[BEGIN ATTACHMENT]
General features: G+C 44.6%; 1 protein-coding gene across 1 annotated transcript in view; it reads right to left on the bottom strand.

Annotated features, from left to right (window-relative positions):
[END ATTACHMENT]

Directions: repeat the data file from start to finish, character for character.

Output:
General features: G+C 44.6%; 1 protein-coding gene across 1 annotated transcript in view; it reads right to left on the bottom strand.

Annotated features, from left to right (window-relative positions):